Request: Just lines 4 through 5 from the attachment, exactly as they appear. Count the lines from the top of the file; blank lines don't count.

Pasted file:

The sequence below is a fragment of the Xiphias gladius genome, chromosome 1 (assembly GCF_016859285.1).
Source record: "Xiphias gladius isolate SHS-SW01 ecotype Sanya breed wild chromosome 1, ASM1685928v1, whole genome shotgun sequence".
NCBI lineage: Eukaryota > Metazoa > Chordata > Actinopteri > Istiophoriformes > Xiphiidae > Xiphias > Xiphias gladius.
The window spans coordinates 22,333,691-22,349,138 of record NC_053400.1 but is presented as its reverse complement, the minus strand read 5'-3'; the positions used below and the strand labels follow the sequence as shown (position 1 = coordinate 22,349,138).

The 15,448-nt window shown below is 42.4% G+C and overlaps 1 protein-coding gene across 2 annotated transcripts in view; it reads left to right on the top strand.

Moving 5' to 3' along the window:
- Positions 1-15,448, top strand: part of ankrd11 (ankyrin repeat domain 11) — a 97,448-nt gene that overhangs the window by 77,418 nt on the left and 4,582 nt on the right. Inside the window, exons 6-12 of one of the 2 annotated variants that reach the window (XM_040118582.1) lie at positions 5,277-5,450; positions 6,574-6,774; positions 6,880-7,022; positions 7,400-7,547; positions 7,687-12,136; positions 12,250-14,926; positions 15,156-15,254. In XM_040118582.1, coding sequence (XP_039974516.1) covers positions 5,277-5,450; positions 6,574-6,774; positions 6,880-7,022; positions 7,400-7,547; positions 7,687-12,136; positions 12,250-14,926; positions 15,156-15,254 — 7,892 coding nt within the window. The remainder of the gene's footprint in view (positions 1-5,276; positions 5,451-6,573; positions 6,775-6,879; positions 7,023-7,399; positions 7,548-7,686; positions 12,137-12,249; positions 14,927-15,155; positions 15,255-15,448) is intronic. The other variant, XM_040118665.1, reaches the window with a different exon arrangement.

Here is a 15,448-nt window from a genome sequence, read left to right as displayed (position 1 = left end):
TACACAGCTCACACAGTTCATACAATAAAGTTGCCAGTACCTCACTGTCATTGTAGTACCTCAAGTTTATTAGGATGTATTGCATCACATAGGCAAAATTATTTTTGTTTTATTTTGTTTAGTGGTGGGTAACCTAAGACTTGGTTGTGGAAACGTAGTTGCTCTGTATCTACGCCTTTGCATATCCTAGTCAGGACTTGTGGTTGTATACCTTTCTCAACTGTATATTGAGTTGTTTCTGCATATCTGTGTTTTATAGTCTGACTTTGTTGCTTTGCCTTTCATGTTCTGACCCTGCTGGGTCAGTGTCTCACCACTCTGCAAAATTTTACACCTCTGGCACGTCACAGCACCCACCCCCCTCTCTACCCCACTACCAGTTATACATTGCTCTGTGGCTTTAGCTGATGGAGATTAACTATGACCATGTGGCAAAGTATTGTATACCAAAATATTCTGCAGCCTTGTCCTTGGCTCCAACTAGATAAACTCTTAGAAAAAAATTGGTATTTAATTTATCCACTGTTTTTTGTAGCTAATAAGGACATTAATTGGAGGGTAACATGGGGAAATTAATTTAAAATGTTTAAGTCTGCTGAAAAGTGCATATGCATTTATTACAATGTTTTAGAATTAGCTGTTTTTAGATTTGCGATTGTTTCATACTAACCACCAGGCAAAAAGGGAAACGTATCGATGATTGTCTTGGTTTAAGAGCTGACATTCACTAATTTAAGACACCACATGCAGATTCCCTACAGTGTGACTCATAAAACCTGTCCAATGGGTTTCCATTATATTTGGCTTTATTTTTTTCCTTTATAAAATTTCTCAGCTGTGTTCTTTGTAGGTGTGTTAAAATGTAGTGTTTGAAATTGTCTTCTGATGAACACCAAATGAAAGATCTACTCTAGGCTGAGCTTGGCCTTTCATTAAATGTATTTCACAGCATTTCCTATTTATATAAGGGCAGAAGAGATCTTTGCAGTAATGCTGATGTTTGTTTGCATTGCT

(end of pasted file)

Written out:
The window spans coordinates 22,333,691-22,349,138 of record NC_053400.1 but is presented as its reverse complement, the minus strand read 5'-3'; the positions used below and the strand labels follow the sequence as shown (position 1 = coordinate 22,349,138).

The 15,448-nt window shown below is 42.4% G+C and overlaps 1 protein-coding gene across 2 annotated transcripts in view; it reads left to right on the top strand.